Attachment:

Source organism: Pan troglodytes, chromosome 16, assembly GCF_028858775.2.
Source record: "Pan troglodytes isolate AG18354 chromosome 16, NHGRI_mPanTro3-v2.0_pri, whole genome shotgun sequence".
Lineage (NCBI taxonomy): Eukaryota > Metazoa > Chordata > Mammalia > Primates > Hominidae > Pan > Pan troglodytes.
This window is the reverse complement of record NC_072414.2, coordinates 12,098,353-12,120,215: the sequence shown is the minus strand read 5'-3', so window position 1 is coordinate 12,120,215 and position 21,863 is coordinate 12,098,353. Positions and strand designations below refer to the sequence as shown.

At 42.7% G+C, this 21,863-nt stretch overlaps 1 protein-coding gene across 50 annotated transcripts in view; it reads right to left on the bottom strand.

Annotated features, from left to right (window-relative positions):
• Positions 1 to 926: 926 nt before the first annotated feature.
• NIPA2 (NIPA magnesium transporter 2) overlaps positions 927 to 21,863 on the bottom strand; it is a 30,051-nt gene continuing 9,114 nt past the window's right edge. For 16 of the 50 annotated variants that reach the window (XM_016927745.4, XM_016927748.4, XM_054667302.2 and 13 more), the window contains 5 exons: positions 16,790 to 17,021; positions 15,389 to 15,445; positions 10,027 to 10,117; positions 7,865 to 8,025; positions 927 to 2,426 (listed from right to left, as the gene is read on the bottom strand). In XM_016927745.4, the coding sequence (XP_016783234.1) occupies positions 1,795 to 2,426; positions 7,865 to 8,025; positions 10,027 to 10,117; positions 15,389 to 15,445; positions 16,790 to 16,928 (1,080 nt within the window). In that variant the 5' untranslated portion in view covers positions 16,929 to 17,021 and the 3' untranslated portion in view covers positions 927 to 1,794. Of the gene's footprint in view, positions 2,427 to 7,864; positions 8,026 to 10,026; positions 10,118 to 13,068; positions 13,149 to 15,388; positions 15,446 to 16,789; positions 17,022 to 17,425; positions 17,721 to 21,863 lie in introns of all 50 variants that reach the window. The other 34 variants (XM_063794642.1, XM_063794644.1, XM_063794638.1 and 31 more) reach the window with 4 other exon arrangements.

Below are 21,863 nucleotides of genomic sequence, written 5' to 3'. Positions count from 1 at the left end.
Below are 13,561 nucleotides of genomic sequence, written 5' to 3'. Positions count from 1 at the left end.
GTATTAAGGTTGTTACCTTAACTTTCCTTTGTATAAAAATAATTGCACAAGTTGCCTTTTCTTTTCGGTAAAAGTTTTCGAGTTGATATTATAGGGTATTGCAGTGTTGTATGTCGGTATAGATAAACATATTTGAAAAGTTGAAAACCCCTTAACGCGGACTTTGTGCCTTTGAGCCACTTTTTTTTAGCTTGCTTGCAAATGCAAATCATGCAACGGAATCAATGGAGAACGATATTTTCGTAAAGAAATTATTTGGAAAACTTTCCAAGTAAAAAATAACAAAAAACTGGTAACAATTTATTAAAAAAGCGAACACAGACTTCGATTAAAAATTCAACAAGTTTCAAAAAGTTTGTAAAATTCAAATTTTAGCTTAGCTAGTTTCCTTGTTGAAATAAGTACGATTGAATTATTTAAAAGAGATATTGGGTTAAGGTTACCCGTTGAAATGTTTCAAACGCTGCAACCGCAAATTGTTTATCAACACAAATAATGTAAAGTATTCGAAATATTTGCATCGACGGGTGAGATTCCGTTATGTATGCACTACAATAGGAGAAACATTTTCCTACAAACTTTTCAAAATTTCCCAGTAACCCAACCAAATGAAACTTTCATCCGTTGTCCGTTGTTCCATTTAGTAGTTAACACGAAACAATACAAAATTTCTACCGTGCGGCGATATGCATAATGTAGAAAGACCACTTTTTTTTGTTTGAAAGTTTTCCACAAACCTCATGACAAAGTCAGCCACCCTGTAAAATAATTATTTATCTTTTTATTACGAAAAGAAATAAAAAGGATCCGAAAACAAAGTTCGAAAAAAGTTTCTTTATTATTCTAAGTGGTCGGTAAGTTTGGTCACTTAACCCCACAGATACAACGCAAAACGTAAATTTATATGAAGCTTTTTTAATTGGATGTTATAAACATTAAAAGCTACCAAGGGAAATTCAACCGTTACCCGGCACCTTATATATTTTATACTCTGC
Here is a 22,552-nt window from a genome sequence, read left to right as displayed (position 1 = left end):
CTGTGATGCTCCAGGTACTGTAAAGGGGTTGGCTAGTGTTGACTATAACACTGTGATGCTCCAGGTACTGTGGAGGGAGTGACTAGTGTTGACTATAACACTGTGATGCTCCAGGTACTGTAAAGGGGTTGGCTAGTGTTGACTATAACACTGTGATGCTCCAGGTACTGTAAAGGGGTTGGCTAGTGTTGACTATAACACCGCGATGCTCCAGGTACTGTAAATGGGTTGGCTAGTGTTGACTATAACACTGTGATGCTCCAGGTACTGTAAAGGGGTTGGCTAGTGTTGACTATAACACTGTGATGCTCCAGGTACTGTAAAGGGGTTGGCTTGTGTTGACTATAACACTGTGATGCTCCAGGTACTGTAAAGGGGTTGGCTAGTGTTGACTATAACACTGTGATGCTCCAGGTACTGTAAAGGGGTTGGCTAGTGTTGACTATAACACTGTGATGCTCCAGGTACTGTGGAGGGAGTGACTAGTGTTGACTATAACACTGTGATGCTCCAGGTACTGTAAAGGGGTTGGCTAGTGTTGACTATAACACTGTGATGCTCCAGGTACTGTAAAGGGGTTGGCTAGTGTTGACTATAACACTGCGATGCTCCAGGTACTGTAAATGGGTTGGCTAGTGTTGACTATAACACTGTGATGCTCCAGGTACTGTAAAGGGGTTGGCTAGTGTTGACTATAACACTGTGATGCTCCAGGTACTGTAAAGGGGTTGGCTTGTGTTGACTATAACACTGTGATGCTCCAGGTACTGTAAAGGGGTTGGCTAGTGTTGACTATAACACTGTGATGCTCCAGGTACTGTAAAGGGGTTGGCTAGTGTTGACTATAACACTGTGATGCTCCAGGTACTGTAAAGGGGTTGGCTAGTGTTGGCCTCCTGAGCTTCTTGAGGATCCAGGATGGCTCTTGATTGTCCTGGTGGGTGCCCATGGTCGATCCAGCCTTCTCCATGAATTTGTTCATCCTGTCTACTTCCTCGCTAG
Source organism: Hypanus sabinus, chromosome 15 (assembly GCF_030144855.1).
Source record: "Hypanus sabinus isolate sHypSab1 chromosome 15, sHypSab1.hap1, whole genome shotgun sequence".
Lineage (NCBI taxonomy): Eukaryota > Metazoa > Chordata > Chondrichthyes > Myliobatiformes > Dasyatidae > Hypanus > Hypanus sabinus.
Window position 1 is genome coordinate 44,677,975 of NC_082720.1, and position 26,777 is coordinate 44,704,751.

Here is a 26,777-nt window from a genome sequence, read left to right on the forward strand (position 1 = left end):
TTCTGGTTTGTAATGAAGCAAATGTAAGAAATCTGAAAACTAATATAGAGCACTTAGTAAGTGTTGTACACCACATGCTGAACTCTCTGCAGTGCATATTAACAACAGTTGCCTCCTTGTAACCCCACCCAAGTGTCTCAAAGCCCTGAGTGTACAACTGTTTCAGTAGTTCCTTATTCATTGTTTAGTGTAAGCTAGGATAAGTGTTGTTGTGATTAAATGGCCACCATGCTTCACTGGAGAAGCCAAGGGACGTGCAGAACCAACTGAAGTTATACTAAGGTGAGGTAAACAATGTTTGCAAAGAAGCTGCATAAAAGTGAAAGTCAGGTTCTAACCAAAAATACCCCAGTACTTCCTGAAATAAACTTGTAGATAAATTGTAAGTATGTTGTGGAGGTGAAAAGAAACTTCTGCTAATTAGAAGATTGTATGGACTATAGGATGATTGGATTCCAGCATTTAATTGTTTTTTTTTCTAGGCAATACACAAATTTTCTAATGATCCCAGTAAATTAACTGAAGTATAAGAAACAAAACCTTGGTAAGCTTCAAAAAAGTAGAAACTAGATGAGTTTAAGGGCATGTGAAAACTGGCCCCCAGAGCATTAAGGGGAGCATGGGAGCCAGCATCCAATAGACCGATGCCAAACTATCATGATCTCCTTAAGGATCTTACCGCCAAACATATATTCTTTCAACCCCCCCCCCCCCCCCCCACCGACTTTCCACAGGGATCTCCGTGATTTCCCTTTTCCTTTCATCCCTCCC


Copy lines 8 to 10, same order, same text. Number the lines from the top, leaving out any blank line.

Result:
• NIPA2 (NIPA magnesium transporter 2) overlaps positions 927 to 21,863 on the bottom strand; it is a 30,051-nt gene continuing 9,114 nt past the window's right edge. For 16 of the 50 annotated variants that reach the window (XM_016927745.4, XM_016927748.4, XM_054667302.2 and 13 more), the window contains 5 exons: positions 16,790 to 17,021; positions 15,389 to 15,445; positions 10,027 to 10,117; positions 7,865 to 8,025; positions 927 to 2,426 (listed from right to left, as the gene is read on the bottom strand). In XM_016927745.4, the coding sequence (XP_016783234.1) occupies positions 1,795 to 2,426; positions 7,865 to 8,025; positions 10,027 to 10,117; positions 15,389 to 15,445; positions 16,790 to 16,928 (1,080 nt within the window). In that variant the 5' untranslated portion in view covers positions 16,929 to 17,021 and the 3' untranslated portion in view covers positions 927 to 1,794. Of the gene's footprint in view, positions 2,427 to 7,864; positions 8,026 to 10,026; positions 10,118 to 13,068; positions 13,149 to 15,388; positions 15,446 to 16,789; positions 17,022 to 17,425; positions 17,721 to 21,863 lie in introns of all 50 variants that reach the window. The other 34 variants (XM_063794642.1, XM_063794644.1, XM_063794638.1 and 31 more) reach the window with 4 other exon arrangements.

Below are 21,863 nucleotides of genomic sequence, written 5' to 3'. Positions count from 1 at the left end.
Below are 13,561 nucleotides of genomic sequence, written 5' to 3'. Positions count from 1 at the left end.